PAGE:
That's the problem with the binary zero-sum way we have of looking at things, if I say Carano would have been a better choice for the lead because it would have done something to push the franchise forward, it sounds like I'm saying I don't like Moussi, and that's not true. I thought he was great, and think he could be a great up-and-comer in the DTV action realm. Add him to the list after Adkins, Tony Jaa, Iko Uwais, Matt Mullins, Natalie Burn, Stu Bennett--and now it looks like Carano is doing more DTV stuff too. It's a big break for him to get this franchise, and I think it'll be interesting to see what he does from here.

Finally, it looks like this was the last feature film that Darren Shahlavi did before he passed in 2015. I said in the Pound of Flesh post that it was a shame, because he was starting to really break through. He has only a small part here, being the brother who's killed by Tong Po to spark Moussi's revenge quest. According to IMDb, Scott Adkins was originally offered this part, and he said no. The reality is, with what this turned out to be, Adkins was too big for a part like that, so it was good he turned it down; but for Shahlavi, someone still trying to get to where Adkins was, this was a step in the right direction, and it's a shame that we'll never see where the rest of the steps were going to take him. He may not have had the films or influence to merit entry into the DTVC Hall of Fame, but he is included in our Legends Who Have Left US page, so at least we've been able to honor him there.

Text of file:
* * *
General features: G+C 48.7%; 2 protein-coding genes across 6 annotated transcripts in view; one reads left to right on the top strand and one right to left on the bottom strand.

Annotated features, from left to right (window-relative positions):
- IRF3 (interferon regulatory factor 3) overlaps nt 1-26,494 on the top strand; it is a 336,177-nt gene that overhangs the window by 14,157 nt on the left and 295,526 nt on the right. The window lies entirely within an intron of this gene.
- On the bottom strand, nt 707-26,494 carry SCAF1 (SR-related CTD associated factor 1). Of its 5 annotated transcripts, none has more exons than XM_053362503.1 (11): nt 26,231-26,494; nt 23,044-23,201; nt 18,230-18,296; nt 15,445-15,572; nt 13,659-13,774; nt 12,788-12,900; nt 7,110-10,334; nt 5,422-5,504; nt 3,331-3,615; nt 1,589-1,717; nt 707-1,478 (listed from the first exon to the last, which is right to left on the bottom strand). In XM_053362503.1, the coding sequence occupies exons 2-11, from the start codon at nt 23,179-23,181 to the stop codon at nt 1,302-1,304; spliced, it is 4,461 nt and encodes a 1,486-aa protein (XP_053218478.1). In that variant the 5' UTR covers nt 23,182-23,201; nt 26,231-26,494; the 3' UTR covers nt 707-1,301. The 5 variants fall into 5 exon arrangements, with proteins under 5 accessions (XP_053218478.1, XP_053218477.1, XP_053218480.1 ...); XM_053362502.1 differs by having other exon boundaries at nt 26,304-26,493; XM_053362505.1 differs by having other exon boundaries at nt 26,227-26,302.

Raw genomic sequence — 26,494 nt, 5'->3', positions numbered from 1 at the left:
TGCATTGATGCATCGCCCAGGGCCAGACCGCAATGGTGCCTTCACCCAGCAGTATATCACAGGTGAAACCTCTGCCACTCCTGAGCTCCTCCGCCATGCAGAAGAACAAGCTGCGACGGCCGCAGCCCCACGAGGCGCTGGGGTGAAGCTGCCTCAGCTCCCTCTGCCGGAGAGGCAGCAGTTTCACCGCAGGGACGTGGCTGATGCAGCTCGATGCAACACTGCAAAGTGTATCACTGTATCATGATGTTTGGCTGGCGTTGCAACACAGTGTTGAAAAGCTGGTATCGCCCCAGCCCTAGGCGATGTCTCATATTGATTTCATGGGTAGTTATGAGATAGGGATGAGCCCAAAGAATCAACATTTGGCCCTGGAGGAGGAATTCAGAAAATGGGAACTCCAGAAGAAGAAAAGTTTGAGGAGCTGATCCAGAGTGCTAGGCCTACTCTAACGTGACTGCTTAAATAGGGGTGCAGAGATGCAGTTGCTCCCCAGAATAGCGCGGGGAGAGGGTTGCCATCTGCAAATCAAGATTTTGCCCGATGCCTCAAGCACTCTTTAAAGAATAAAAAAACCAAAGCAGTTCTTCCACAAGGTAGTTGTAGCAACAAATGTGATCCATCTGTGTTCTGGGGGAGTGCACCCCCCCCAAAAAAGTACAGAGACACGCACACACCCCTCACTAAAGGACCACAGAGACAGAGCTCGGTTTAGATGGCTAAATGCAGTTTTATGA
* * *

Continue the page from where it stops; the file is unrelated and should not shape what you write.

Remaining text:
On that note, let's wrap this up. This isn't horrible, it's good for a standard DTV fight film. It would have been nice if they did something new with it, especially since they're rebooting a franchise as iconic as Kickboxer, and the fact that they didn't has me wondering why they decided to reboot it at all; but take the name away and forget it's a reboot of something, and it works. Also, getting it on Netflix where I'm paying less per month to stream all their films as opposed to paying more than that for one movie ticket to see it in theater makes me a bit more forgiving.